National HIV Test Week 07-13 February 2022

a blog piece by Quincy Bastow (they/them), Technician – Teaching and Research at UoR, in collaboration with Jessica Harding (she/her), Deputy CEO at TVPS

Background on TVPS: Since 1985, Thames Valley Positive Support (TVPS) has worked hard to make a significant difference to people living with HIV across Berkshire. Originally an amalgamation of several different HIV support groups in the area, TVPS now stands proudly as the only HIV charity in Berkshire and in January 2020, expanded to include HIV support in North Hampshire. Our work spans prevention, testing, and post-diagnosis support. Their goal is to make people are aware of their HIV status, have the right level of support if they are positive, and are sufficiently informed to protect themselves if they are negative.

 

 

 

7th-13th of February marks National HIV Test Week. This week aims to encourage as many people as possible to test for HIV and know their status. It also highlights the many different methods of testing for HIV. A quick, easy and discreet method is the free postal test scheme that runs throughout the testing week. You can order one from freetesting.hiv 

 

Last year marked 40 years since the first official reporting of five cases, of what would later go on to be named Acquired Immune Deficiency Syndrome (AIDS). We have come a long way in the past four decades, so let’s explore some of these advances…

 

PrEP 
Pre-exposure prophylaxis (PrEP) is a drug taken by HIV-negative people before and after sex that reduces the risk of getting HIV. Taking PrEP before being exposed to HIV means there’s enough medication inside you to block HIV if it gets into your body. PrEP is available free on the NHS in England. If you would like to learn more about PrEP or how to access it, contact your local sexual health clinic

 

PEP  
Post-exposure prophylaxis is a combination of HIV drugs that can stop the virus from taking hold. It can be used after the event if you’ve been at risk of HIV transmission. It must be taken within 72 hours, but ideally, it should be taken within 24 hours. It is not guaranteed to work, and it is meant as an emergency measure to be used as a last resort, such as if a condom fails during sex.

 

U=U
Undetectable equals untransmittable – this means that if the levels of HIV antibodies are so low in a person’s blood they cannot be detected. We call this an undetectable viral load. If you have an undetectable viral load, you cannot pass HIV on. People achieve an undetectable viral load by consistently taking their HIV medication and this is where the phrase ‘medication = prevention’ derives from in terms of HIV.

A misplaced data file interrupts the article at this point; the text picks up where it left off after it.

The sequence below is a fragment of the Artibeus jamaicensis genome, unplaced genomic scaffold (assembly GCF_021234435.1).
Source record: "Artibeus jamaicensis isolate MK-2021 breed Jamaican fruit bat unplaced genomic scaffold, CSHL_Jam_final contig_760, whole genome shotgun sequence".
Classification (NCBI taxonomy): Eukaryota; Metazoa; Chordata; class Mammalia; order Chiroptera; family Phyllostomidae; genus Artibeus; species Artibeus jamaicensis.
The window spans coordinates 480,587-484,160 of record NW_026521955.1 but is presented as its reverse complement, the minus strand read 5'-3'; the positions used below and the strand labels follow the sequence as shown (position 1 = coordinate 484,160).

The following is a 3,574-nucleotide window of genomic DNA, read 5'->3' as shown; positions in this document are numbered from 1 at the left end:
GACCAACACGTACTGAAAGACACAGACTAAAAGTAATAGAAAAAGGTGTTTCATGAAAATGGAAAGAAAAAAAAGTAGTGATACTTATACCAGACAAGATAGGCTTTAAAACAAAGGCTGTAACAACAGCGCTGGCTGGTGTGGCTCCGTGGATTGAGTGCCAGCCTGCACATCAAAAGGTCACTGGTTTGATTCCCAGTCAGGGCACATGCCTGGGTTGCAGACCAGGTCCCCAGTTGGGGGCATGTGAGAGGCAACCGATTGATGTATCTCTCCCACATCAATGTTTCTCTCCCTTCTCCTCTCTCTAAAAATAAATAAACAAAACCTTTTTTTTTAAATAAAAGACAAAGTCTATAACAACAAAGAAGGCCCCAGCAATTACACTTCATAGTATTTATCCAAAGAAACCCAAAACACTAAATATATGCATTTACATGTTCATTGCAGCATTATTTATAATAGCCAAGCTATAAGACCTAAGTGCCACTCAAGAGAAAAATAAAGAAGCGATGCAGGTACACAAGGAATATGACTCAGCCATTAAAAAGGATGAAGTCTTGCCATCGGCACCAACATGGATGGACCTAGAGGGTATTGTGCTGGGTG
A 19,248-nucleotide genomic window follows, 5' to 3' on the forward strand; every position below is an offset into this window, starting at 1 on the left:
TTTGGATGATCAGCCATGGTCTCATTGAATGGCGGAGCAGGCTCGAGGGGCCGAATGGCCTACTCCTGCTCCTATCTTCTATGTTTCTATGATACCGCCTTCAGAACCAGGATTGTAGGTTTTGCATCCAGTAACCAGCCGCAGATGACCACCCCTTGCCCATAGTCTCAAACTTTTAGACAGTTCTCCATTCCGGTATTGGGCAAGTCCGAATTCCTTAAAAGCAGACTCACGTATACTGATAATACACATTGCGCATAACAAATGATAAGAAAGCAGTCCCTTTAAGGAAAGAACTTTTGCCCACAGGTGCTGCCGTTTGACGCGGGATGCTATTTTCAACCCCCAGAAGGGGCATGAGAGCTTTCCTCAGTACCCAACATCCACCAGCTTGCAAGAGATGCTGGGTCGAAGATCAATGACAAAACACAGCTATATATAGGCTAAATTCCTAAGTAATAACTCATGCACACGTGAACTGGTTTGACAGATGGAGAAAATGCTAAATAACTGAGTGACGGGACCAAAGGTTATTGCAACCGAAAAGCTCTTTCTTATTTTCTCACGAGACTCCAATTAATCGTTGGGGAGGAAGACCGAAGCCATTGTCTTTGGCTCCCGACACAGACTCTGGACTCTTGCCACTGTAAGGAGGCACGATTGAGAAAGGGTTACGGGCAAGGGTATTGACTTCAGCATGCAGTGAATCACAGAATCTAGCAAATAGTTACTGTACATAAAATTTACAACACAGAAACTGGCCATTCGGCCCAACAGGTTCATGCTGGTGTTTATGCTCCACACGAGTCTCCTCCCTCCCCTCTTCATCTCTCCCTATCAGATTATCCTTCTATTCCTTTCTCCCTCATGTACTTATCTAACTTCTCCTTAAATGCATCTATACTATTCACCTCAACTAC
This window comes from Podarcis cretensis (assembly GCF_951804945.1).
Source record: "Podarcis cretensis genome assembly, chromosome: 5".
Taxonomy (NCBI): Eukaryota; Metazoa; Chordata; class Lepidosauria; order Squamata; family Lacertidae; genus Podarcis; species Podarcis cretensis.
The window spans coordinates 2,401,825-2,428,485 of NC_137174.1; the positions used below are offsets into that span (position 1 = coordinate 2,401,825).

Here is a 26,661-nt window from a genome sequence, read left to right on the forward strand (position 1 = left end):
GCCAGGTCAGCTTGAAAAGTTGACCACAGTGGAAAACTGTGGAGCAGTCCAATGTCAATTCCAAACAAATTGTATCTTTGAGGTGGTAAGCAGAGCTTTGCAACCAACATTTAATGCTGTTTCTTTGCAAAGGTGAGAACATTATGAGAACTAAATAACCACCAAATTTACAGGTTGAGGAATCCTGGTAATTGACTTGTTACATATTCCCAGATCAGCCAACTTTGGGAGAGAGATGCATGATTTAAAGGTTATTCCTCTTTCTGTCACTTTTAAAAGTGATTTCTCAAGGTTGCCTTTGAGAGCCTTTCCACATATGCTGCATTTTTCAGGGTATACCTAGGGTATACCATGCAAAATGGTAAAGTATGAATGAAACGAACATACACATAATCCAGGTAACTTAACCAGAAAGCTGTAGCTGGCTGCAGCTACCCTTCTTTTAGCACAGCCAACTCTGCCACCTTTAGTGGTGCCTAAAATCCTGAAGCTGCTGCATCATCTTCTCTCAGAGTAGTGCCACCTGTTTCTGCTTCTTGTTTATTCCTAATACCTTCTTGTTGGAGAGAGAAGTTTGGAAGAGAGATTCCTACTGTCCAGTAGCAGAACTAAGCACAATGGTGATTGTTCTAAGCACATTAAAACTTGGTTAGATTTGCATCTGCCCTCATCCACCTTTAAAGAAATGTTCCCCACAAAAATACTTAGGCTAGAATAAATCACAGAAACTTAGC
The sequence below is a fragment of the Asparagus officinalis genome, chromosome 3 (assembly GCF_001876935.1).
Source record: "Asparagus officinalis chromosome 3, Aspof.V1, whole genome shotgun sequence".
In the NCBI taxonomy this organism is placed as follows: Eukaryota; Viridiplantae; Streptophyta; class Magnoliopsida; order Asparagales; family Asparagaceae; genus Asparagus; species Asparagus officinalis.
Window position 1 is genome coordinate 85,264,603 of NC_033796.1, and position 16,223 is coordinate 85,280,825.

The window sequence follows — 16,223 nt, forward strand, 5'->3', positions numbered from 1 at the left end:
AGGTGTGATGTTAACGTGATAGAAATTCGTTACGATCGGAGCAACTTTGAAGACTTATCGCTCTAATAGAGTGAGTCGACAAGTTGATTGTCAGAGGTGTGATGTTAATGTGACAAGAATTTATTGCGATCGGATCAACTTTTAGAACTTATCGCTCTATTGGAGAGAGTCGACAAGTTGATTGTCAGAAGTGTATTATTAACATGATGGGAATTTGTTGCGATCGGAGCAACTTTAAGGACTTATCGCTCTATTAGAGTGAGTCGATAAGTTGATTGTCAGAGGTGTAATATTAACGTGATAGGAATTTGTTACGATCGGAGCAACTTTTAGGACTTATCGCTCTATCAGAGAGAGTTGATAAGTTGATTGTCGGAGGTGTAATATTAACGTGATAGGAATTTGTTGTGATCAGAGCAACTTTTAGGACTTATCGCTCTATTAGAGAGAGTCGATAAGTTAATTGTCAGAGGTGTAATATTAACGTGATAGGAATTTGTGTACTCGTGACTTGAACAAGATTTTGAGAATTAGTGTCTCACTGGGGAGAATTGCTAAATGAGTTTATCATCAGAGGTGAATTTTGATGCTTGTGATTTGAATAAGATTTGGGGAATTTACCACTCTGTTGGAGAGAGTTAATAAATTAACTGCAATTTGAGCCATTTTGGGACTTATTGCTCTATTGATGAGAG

“While we have come so far in terms of testing options and advances in medication and prevention strategies, sadly attitudes towards HIV have not kept pace. Unfortunately, there is still a lot of stigmas that surround HIV due to misconceptions and lack of knowledge. The best way to help diminish stigma is to get HIV educated and pass that education on to those around you. A really easy way you can start to get HIV educated is to head over to iTunes or Spotify and listen to our HIV podcast – HIV, Hope & Charity. We share the stories of positive people, activists, and HIV history, and all in around 25 minutes!” – TVPS (Thames Valley Positive Support)

 

 

At the University of Reading this week, Friday 11th, 13:00-14:00, we will have Dr. Will Nutland, co-founder of prepster, will be talking about why testing for HIV is important, who should be thinking about testing, and how frequently. He will also talk to us about how testing has changed over time in addition, to how there are options – including PrEP for those who are negative and new options for those folks that test positive for HIV.
To register interest click here.

 

 

 

 

 

 

 

 

 

 

 

 

 

 

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